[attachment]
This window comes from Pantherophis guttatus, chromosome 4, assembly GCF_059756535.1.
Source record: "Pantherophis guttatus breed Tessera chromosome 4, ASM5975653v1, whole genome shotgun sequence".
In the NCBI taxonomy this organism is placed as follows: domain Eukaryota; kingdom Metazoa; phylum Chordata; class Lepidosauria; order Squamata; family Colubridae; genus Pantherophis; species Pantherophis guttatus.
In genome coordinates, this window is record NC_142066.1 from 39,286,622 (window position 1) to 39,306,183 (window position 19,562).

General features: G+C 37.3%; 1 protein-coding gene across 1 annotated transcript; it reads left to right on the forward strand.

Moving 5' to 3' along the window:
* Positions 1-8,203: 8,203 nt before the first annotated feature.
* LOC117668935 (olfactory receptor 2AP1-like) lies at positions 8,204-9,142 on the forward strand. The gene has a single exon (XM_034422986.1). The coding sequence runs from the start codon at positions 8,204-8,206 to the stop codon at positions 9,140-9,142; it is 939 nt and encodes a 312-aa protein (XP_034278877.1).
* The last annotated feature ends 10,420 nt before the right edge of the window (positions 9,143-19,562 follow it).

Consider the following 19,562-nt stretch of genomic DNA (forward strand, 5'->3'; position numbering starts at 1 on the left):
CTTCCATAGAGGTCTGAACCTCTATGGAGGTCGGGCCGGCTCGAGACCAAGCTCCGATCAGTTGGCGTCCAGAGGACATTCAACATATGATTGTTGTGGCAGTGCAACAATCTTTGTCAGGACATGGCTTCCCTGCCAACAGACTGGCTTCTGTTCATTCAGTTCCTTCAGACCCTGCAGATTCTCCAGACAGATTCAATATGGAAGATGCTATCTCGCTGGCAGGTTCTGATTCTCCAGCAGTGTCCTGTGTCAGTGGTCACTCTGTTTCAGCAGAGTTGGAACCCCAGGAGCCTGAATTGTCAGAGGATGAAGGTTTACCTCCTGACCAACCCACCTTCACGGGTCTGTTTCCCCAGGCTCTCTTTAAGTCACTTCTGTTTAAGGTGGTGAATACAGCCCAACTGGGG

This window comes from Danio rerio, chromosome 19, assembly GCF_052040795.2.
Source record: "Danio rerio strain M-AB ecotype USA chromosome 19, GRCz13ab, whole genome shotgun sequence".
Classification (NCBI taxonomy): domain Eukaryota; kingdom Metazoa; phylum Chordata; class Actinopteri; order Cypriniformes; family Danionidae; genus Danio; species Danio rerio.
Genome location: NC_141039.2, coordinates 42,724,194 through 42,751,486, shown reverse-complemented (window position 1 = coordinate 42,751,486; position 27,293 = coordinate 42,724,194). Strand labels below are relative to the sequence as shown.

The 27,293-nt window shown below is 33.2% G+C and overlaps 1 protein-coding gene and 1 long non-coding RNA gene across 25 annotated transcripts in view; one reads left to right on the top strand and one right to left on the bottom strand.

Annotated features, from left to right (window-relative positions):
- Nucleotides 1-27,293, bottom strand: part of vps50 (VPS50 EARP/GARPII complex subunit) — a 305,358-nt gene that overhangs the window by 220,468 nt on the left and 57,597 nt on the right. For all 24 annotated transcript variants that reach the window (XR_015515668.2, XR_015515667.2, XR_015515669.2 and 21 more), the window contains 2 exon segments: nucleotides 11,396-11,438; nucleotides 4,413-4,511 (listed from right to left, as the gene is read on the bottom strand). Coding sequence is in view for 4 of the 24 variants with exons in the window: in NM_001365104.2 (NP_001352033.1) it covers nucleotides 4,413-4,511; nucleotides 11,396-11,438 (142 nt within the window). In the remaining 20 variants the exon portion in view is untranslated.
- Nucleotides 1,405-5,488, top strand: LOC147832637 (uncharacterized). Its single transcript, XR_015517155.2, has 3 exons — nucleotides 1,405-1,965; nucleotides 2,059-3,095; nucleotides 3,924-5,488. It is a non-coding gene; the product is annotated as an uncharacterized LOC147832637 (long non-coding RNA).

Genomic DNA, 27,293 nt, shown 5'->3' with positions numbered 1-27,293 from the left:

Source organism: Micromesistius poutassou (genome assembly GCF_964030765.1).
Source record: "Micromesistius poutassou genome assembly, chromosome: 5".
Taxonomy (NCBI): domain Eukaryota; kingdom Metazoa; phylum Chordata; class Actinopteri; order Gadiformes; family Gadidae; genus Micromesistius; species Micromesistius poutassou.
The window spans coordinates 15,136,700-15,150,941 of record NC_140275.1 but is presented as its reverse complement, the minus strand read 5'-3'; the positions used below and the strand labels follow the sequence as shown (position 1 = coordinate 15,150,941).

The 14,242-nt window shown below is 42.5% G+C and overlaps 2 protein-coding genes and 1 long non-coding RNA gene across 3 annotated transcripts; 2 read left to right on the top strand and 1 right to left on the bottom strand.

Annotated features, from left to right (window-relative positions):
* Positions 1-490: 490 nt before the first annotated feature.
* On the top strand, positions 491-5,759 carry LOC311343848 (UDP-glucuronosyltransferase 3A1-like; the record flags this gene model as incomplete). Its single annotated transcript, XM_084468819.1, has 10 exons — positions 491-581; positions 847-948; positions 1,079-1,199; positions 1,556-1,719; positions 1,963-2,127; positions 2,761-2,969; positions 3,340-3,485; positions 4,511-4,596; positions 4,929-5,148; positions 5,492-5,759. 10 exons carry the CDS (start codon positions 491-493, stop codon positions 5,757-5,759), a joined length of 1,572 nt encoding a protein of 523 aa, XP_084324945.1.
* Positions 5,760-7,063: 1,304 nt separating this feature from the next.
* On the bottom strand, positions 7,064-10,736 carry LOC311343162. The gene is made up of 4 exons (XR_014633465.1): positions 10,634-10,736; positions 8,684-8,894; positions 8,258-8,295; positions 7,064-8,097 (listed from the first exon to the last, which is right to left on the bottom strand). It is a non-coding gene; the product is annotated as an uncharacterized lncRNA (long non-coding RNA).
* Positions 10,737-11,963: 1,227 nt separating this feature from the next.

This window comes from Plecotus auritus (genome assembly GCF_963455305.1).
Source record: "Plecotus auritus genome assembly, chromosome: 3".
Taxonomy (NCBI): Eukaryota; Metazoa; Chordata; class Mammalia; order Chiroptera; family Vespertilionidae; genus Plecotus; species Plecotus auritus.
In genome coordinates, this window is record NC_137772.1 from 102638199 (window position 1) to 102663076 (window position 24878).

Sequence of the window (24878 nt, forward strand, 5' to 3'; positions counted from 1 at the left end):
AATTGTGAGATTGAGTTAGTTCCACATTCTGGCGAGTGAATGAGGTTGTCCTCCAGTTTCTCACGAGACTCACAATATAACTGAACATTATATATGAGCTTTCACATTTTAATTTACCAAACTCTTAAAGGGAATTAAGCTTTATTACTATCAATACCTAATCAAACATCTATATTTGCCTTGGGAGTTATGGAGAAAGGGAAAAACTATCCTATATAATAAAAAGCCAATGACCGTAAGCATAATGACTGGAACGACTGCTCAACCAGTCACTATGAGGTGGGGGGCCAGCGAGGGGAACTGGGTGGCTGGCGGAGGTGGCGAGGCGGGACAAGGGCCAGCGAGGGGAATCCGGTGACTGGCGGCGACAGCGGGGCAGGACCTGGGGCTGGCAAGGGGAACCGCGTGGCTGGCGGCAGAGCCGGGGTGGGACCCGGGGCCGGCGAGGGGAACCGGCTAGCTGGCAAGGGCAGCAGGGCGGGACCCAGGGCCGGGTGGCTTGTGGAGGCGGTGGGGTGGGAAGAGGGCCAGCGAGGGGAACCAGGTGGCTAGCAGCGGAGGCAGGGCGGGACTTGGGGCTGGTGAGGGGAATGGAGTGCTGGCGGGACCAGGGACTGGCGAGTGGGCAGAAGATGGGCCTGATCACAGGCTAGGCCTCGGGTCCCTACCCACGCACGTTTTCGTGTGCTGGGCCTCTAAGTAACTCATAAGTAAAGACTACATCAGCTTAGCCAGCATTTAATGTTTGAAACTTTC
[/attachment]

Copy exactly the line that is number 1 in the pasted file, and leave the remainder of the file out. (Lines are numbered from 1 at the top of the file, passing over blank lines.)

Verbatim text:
This window comes from Pantherophis guttatus, chromosome 4, assembly GCF_059756535.1.